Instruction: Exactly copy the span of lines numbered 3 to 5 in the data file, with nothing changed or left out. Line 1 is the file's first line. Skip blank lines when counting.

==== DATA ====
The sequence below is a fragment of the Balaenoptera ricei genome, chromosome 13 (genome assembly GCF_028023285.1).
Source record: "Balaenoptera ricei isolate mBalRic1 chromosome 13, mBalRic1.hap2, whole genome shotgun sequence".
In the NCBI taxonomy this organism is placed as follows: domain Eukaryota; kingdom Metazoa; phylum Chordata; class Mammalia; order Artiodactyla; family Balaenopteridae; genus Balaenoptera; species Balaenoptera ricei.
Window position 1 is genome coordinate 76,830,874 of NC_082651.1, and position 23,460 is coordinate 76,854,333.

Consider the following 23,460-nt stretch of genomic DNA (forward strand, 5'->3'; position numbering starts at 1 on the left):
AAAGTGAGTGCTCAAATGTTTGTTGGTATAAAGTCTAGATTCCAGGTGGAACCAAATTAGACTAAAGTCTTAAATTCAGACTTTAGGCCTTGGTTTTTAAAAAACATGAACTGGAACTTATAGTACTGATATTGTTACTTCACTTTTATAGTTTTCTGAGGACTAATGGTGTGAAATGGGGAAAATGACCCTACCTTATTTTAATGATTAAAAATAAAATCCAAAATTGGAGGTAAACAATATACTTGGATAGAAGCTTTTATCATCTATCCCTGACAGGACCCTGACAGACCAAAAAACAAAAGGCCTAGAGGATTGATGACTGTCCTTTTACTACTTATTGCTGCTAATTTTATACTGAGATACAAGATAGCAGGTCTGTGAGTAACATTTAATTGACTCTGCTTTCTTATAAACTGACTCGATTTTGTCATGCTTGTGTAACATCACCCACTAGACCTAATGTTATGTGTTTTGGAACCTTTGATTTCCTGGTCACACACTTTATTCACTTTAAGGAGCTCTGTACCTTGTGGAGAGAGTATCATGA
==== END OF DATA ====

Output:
In the NCBI taxonomy this organism is placed as follows: domain Eukaryota; kingdom Metazoa; phylum Chordata; class Mammalia; order Artiodactyla; family Balaenopteridae; genus Balaenoptera; species Balaenoptera ricei.
Window position 1 is genome coordinate 76,830,874 of NC_082651.1, and position 23,460 is coordinate 76,854,333.

Consider the following 23,460-nt stretch of genomic DNA (forward strand, 5'->3'; position numbering starts at 1 on the left):